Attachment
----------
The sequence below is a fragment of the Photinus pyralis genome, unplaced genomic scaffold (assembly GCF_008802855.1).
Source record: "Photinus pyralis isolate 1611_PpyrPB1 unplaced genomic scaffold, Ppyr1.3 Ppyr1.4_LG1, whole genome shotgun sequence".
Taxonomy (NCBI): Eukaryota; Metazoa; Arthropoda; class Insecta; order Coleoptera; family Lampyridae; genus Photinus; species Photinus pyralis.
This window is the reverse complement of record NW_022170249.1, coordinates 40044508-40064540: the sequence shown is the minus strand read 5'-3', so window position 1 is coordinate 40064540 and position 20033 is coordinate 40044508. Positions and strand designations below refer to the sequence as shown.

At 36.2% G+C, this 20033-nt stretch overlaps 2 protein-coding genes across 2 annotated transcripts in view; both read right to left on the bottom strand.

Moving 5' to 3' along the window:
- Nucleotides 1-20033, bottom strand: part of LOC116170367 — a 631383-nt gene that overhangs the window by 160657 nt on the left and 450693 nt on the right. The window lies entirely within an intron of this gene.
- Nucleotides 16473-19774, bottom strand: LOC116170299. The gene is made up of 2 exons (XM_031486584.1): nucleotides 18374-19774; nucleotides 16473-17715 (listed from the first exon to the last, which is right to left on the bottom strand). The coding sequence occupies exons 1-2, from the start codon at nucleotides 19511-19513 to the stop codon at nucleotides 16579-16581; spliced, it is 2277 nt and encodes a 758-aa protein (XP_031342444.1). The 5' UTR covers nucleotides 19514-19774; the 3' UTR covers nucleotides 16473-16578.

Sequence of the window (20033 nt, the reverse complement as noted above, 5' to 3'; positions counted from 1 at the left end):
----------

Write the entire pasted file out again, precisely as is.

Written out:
The sequence below is a fragment of the Photinus pyralis genome, unplaced genomic scaffold (assembly GCF_008802855.1).
Source record: "Photinus pyralis isolate 1611_PpyrPB1 unplaced genomic scaffold, Ppyr1.3 Ppyr1.4_LG1, whole genome shotgun sequence".
Taxonomy (NCBI): Eukaryota; Metazoa; Arthropoda; class Insecta; order Coleoptera; family Lampyridae; genus Photinus; species Photinus pyralis.
This window is the reverse complement of record NW_022170249.1, coordinates 40044508-40064540: the sequence shown is the minus strand read 5'-3', so window position 1 is coordinate 40064540 and position 20033 is coordinate 40044508. Positions and strand designations below refer to the sequence as shown.

At 36.2% G+C, this 20033-nt stretch overlaps 2 protein-coding genes across 2 annotated transcripts in view; both read right to left on the bottom strand.

Moving 5' to 3' along the window:
- Nucleotides 1-20033, bottom strand: part of LOC116170367 — a 631383-nt gene that overhangs the window by 160657 nt on the left and 450693 nt on the right. The window lies entirely within an intron of this gene.
- Nucleotides 16473-19774, bottom strand: LOC116170299. The gene is made up of 2 exons (XM_031486584.1): nucleotides 18374-19774; nucleotides 16473-17715 (listed from the first exon to the last, which is right to left on the bottom strand). The coding sequence occupies exons 1-2, from the start codon at nucleotides 19511-19513 to the stop codon at nucleotides 16579-16581; spliced, it is 2277 nt and encodes a 758-aa protein (XP_031342444.1). The 5' UTR covers nucleotides 19514-19774; the 3' UTR covers nucleotides 16473-16578.

Sequence of the window (20033 nt, the reverse complement as noted above, 5' to 3'; positions counted from 1 at the left end):